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  From the Editor

        No matter how skillful I become with words, I will never be able to express my feelings the day my dad moved us up toTunxis Hill in Fairfield, Connecticut, in the middle of April 1959. I was ten, my brothers were eight and seven. My mother hadn’t worked since her high school days; within a year she would learn to drive and start waitressing in a diner on the Black Rock Turnpike. In one day my brothers and myself went from a public housing project in Queens where we weren’t allowed to walk on the grass, to an old house that was surrounded by hundreds of acres of unfenced woods, swamps and open fields, a big swath of undeveloped land that went from Black Rock Turnpike in the west to Andrew Ward High School to the east, land that was cut through the middle by a wide, nameless creek. Along Black Rock Turnpike stores and diners alternated with dairy farms and fields of corn.
    We hadn’t been to our new home an hour when a boy my age who lived in the apartment next door, Johnny Gallagher, insisted on taking me out to the garage and showing me the muskrat skins he had stretched out on boards. He showed me some of his traps and told me how he got a dollar every skin. He trapped the creek, mostly where it ran behind the house, through the woods a little way. The creek ran through the swamp for almost a mile; its banks were studded with rafts, treehouses and modest clubhouses of every description. If I told you that in every season: pollywog season, camp season, salamander season and ice-skating season, we had an absolute blast, you still would have only a faint idea of the fun we had in our little wilderness. Girls, if they were tough enough, like Claire Cooper and Joanne Bevins, could come out to the creek to play and be treated as equals.This isn’t nostalgia at all; it’s the way it was.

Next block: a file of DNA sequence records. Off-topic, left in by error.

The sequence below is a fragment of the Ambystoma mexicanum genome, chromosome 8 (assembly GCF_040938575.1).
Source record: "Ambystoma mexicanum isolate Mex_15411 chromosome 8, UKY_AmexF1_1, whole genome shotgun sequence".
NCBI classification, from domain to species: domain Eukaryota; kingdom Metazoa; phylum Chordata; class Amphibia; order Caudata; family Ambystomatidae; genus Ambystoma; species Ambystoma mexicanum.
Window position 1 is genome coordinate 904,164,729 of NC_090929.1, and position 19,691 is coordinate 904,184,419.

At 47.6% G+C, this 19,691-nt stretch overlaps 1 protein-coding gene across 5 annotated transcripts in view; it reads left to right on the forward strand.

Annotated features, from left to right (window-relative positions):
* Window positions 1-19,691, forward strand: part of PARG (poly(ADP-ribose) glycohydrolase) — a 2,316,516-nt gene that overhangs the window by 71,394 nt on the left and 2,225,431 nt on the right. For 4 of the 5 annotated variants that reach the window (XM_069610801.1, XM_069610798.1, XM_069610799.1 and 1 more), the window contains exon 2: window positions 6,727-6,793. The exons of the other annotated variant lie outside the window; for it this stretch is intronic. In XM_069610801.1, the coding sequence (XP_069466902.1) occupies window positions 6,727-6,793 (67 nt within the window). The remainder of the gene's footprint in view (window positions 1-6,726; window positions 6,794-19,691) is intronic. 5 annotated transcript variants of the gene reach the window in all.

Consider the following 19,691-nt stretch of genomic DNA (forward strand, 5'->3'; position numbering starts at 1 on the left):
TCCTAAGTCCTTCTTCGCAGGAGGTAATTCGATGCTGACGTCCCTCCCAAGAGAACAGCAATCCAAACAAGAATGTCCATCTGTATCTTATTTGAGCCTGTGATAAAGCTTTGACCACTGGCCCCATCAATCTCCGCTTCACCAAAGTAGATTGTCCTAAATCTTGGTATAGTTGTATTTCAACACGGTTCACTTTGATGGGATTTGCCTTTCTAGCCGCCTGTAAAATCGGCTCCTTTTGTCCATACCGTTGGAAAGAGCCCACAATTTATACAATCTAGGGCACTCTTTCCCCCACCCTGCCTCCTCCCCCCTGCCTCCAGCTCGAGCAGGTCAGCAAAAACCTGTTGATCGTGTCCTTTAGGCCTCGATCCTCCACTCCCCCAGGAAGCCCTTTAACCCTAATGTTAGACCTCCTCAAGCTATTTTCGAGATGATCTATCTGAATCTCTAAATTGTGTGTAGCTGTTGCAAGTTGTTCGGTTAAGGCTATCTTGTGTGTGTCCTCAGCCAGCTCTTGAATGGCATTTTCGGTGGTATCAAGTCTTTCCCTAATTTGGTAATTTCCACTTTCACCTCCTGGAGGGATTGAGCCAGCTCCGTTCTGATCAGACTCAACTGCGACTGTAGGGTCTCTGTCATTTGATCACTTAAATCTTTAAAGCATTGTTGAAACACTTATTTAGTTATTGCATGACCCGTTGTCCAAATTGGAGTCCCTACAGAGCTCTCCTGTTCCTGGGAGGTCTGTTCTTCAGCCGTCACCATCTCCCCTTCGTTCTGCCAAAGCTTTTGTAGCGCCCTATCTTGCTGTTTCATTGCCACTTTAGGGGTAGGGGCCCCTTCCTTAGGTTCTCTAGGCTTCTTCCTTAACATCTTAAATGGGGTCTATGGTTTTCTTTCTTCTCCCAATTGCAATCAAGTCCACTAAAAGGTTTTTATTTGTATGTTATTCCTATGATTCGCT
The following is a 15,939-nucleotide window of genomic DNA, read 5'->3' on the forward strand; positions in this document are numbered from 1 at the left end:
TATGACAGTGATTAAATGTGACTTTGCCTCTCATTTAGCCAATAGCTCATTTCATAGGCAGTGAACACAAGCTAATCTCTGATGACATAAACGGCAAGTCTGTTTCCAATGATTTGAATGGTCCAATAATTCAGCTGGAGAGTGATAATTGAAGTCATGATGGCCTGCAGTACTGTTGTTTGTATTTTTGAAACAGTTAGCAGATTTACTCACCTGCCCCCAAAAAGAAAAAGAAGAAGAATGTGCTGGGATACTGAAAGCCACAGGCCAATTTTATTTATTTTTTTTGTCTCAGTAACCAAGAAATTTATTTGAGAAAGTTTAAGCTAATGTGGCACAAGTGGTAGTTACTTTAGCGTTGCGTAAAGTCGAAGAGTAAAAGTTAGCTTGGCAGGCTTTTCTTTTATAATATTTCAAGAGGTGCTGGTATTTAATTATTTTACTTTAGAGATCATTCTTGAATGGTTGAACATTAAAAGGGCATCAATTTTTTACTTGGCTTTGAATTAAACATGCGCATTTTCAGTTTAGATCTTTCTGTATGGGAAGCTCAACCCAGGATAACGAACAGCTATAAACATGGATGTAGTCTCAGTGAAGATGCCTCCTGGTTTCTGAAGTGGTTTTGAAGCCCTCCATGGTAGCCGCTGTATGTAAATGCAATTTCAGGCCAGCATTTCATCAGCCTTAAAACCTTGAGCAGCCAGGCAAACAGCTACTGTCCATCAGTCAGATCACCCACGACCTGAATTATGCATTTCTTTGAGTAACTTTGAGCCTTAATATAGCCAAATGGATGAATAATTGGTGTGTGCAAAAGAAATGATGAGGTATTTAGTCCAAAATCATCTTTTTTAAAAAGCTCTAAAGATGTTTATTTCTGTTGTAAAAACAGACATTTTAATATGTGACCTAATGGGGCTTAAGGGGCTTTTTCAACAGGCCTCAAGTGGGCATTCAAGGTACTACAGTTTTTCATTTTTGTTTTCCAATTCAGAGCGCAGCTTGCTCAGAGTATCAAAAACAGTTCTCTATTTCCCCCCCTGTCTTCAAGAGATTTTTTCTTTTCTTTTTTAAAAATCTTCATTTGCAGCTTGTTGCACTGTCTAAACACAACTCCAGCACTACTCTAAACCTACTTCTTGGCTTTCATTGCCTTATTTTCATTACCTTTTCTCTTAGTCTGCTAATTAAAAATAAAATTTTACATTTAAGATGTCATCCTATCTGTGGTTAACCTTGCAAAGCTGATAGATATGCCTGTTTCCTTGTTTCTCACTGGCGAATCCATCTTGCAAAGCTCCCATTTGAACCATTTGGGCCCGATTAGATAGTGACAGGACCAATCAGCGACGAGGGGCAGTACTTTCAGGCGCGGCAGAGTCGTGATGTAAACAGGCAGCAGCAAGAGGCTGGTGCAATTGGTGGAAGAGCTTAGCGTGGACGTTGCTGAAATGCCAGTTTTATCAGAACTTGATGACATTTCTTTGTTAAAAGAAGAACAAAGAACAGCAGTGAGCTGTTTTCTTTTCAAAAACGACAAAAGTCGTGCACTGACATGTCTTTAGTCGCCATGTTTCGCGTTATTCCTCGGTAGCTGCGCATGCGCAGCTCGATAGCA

Of course it’s all gone now, except for five acres or so of swamp behind McKinley School. More kids than ever kids live, if you want to call what they do living, in the neighborhood today. I recently tried Googling “Heinz Grove,” our old local fairgrounds on Tunxis Hill, where in the summer thousands of people from all over Fairfield County came to hear scores of marching bands compete. Nothing on Google.  In sixty years that entire world has vanished and left no trace, not even in local history.
    We like to think we know and understand the past, but how much of it, bitter and sweet, has totally flown from human consciousness?

                                                                                                             Max H. Peters


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